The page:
I was able to pick up an escape at a random stop on the highway – I only had to ask at two shops, but nobody had tailpipes. Still, better odds than back home. The difference here was that I ended up with a Brazilian fusca/kombi muffler. The guys at the shop also told me I was getting the wrong muffler because the Brazilian kombis only had one tailpipe stock – this one had two. It did say VW KOMBI in big letters on the muffler, though.

Later, in Olinda I searched 4 different shops for the pea-shooter tailpipes. The first 3 shops said they had them, but were out. At the 4th shop, the guy simply reached below the counter and pulled a box with 20 tailpipes in it. Done.

The car parts section of any town is always a single street (President Kennedy Street, in this case) packed with stores seemingly selling the same thing. Despite the need to go to so may shops with a muffler in my hands, I didn’t have to go very far.

I took my new score to a beach-side spot to park and start the installation. My thinking was that this was a pretty simple job and afterwards, I could just jump in the water to cool off and clean up.

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There are three major differences between the German VW muffler and the Brazilian model*.

One: no preheater tubes. Not on this one. No need to preheat anything in Brazil. Not a problem, since I’ve still got the Kadron carbs. But, it means unfilled holes in the engine tin. I cut up a soda can to cover them.

Two: no sealing rings. Just beefy clamps to squeeze down on the bare pipe. This also means that it leaks. I’m still trying ot figure this one out. It works – just not well. I’ll heat-cycle it a few times and take another look.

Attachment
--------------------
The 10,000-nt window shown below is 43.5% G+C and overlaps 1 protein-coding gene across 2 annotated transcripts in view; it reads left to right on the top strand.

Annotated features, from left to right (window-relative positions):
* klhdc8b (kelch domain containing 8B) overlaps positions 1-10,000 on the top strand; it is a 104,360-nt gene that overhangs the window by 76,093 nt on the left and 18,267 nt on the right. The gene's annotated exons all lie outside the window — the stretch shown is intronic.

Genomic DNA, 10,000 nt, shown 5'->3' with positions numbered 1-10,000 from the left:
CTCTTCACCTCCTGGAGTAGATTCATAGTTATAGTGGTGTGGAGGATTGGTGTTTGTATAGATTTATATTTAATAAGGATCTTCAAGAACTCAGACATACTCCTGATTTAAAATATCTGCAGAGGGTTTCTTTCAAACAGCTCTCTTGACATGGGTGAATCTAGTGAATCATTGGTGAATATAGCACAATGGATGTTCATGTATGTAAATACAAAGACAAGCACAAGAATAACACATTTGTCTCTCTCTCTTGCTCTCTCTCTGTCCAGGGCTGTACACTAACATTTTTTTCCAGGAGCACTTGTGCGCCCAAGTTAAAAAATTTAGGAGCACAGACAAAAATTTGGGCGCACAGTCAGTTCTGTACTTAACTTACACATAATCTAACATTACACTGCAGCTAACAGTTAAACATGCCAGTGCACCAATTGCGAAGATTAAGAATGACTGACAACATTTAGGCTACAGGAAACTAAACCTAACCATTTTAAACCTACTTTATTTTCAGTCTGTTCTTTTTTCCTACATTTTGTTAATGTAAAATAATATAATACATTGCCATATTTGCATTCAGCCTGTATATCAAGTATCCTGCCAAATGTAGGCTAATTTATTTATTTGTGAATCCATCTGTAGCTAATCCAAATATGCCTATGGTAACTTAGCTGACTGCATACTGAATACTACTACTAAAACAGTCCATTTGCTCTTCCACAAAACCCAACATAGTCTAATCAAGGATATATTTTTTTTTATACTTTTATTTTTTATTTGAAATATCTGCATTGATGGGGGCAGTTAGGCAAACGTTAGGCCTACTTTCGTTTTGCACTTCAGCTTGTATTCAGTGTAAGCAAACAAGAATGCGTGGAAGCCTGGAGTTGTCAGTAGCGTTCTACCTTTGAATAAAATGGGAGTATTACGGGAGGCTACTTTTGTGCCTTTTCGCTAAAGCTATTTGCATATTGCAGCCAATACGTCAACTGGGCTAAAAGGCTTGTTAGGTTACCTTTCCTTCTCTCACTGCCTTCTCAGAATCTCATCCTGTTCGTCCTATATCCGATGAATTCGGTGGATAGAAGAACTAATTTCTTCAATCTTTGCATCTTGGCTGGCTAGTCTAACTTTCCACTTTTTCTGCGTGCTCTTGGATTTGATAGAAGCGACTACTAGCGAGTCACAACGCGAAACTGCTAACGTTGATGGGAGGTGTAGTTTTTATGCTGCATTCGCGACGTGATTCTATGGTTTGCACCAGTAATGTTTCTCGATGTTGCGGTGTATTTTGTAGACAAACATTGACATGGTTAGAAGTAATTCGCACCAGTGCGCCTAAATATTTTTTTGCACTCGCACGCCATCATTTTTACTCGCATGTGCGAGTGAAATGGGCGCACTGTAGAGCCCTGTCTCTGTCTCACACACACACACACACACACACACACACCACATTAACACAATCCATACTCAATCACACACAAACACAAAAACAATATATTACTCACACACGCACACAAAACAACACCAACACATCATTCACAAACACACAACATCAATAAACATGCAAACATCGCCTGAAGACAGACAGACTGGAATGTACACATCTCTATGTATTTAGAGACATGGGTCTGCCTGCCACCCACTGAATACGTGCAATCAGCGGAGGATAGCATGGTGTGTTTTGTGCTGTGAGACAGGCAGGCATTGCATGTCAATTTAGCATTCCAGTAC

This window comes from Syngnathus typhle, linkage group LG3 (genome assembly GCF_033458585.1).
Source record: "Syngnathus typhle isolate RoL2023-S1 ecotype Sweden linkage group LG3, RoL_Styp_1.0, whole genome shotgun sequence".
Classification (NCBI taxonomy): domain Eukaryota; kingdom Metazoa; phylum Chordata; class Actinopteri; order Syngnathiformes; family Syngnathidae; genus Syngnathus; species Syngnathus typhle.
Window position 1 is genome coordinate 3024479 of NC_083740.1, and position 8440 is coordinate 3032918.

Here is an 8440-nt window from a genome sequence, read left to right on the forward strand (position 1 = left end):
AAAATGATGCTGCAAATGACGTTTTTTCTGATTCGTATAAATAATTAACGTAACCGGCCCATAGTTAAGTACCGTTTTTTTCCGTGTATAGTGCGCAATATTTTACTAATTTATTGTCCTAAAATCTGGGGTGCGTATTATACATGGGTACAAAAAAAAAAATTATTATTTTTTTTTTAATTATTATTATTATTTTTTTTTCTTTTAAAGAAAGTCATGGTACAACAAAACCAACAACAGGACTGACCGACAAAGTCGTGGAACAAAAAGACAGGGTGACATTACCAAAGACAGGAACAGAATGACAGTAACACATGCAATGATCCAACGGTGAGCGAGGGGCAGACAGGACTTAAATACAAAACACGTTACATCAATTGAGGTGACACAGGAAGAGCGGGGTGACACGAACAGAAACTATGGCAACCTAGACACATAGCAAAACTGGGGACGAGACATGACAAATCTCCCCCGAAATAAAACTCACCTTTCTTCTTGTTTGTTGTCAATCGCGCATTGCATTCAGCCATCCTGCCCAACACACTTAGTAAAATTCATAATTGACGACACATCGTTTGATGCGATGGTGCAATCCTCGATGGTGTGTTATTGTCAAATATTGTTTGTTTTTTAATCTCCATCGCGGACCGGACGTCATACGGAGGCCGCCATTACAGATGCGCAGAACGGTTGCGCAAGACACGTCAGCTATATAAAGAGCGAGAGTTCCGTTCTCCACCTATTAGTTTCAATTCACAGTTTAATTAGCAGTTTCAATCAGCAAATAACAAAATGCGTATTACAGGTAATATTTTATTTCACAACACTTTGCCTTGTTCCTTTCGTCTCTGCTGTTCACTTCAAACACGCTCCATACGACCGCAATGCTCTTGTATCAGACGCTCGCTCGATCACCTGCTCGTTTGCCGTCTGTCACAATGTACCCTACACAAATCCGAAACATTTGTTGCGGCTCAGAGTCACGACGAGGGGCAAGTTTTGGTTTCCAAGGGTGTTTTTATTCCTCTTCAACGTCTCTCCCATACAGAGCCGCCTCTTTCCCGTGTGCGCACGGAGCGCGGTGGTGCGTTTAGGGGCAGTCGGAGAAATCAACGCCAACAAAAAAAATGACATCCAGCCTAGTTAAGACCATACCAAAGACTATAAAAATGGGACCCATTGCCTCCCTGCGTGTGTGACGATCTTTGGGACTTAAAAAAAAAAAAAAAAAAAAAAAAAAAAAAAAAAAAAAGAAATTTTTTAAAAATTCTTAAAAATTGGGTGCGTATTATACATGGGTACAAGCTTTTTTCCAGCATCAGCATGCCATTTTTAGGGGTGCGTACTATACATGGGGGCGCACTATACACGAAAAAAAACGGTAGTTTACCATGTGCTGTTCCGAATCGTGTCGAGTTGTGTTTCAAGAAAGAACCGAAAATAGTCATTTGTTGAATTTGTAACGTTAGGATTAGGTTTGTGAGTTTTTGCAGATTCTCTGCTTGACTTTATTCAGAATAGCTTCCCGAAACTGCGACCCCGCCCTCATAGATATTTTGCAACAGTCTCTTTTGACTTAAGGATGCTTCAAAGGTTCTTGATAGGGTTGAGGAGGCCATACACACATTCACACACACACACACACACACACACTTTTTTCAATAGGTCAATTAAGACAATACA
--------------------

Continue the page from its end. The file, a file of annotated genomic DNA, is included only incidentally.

Three: it doesn’t actually fit. The two pipes that connect to the heater boxes are too long – by different amounts. Of course, I didn’t realize this until I had everything apart. I considered packing it all up and taking it to a shop to whack off the ends, but that would have meant re-installing my broken muffler (or not). After a bit of staring at the sea, I decided to gnaw at it with my tin snips and vice grips**. It turned out that the steel is so soft that you can just use the vice grips as a nibbler and eventually take it down to the right length (use the deck lid as a shade – it’s way too damn hot to do this work so close to the equator.)

Right as I was finishing up, two guys pulled up in a fusca an introduced themselves. There was a BBQ a block away and I was invited – filth and all. Another beetle pulled up while I went to clean up in the ocean. A few minutes later, I was at the clubhouse for the Pernambuco Cangaceiros with a cold drink in my hand… and a new hat.

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Serendipity at it’s finest.

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*Brazilian-made versions of the German model parts are manufactured and exported, but not sold here.

**The guys tell me that here, they just call it adaptação. Sometimes the Brazilian parts don’t fit their cars either.

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